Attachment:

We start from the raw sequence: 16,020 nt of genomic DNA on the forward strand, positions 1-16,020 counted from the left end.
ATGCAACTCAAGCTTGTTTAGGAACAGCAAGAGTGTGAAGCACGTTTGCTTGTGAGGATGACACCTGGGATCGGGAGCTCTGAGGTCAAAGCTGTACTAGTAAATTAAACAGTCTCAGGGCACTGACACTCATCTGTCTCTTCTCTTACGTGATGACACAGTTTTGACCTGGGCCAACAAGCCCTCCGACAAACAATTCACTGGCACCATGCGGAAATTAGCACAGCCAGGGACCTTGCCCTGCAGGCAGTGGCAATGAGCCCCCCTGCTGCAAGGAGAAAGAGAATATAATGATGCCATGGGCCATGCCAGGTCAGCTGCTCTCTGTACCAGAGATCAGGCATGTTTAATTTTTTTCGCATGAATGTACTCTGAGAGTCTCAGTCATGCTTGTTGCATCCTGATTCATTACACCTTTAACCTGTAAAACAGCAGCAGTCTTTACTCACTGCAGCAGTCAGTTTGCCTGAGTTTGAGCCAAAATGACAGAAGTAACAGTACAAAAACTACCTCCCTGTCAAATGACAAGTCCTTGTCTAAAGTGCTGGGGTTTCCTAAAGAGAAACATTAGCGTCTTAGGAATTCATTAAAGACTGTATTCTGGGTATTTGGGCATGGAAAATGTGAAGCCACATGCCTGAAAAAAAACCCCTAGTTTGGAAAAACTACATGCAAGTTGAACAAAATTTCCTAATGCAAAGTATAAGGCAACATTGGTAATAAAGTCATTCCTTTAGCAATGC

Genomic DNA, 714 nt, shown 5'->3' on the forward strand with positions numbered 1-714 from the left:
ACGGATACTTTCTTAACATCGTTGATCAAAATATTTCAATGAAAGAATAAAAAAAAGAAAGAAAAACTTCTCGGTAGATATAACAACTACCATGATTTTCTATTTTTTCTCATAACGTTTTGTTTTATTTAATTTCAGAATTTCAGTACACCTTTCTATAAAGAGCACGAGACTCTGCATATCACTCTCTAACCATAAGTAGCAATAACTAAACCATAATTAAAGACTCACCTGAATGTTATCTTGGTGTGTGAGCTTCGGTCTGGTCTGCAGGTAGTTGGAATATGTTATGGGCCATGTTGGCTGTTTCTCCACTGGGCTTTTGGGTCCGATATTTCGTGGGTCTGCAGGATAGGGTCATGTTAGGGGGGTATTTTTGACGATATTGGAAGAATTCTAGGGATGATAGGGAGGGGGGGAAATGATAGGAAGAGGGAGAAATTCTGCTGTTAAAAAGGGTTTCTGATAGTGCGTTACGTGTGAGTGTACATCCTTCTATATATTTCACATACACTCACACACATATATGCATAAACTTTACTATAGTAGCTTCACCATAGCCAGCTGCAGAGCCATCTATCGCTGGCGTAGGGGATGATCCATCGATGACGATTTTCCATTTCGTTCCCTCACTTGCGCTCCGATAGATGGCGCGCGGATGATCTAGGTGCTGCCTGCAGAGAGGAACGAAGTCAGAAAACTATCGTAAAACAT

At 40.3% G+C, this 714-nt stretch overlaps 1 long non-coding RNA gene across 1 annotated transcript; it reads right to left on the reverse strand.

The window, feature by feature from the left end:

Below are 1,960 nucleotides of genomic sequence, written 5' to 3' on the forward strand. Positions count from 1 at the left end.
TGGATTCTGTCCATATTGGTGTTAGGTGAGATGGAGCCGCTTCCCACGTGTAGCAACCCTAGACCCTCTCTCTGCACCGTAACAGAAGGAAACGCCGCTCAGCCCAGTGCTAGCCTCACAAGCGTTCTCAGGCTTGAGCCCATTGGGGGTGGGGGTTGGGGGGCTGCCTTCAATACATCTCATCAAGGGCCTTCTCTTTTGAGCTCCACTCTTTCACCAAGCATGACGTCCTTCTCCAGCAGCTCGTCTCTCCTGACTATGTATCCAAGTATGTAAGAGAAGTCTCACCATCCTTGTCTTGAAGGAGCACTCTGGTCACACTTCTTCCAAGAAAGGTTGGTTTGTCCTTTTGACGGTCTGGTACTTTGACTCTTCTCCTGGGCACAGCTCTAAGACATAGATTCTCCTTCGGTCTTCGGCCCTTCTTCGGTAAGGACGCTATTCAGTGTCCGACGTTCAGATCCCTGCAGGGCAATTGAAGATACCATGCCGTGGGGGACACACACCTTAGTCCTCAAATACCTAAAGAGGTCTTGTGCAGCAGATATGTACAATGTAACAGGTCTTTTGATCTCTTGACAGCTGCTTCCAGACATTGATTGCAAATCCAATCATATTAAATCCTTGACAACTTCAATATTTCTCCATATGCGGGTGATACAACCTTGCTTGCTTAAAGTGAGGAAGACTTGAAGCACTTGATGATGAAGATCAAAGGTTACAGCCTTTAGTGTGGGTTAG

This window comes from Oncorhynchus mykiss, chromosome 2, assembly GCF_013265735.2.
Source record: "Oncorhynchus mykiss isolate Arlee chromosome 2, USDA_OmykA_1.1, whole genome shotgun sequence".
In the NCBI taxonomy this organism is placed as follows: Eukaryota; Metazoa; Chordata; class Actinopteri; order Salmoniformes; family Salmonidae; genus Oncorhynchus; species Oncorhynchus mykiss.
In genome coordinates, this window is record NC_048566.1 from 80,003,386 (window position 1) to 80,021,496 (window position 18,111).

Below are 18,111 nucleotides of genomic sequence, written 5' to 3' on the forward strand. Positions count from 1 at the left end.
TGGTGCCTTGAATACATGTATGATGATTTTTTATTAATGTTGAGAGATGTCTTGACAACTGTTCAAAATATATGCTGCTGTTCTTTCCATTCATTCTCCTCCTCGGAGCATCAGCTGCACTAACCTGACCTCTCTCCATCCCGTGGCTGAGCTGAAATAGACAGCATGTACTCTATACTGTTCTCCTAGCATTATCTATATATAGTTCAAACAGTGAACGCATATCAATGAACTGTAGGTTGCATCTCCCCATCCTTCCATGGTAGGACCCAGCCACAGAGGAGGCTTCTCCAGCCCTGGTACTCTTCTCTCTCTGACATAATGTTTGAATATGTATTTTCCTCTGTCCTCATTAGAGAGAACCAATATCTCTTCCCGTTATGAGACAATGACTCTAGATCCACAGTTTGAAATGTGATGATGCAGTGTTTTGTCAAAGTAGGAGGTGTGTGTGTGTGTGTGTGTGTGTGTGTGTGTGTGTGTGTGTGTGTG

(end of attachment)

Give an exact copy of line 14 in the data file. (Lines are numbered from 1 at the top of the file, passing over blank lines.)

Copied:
TGGTGCCTTGAATACATGTATGATGATTTTTTATTAATGTTGAGAGATGTCTTGACAACTGTTCAAAATATATGCTGCTGTTCTTTCCATTCATTCTCCTCCTCGGAGCATCAGCTGCACTAACCTGACCTCTCTCCATCCCGTGGCTGAGCTGAAATAGACAGCATGTACTCTATACTGTTCTCCTAGCATTATCTATATATAGTTCAAACAGTGAACGCATATCAATGAACTGTAGGTTGCATCTCCCCATCCTTCCATGGTAGGACCCAGCCACAGAGGAGGCTTCTCCAGCCCTGGTACTCTTCTCTCTCTGACATAATGTTTGAATATGTATTTTCCTCTGTCCTCATTAGAGAGAACCAATATCTCTTCCCGTTATGAGACAATGACTCTAGATCCACAGTTTGAAATGTGATGATGCAGTGTTTTGTCAAAGTAGGAGGTGTGTGTGTGTGTGTGTGTGTGTGTGTGTGTGTGTGTGTGTGTGTG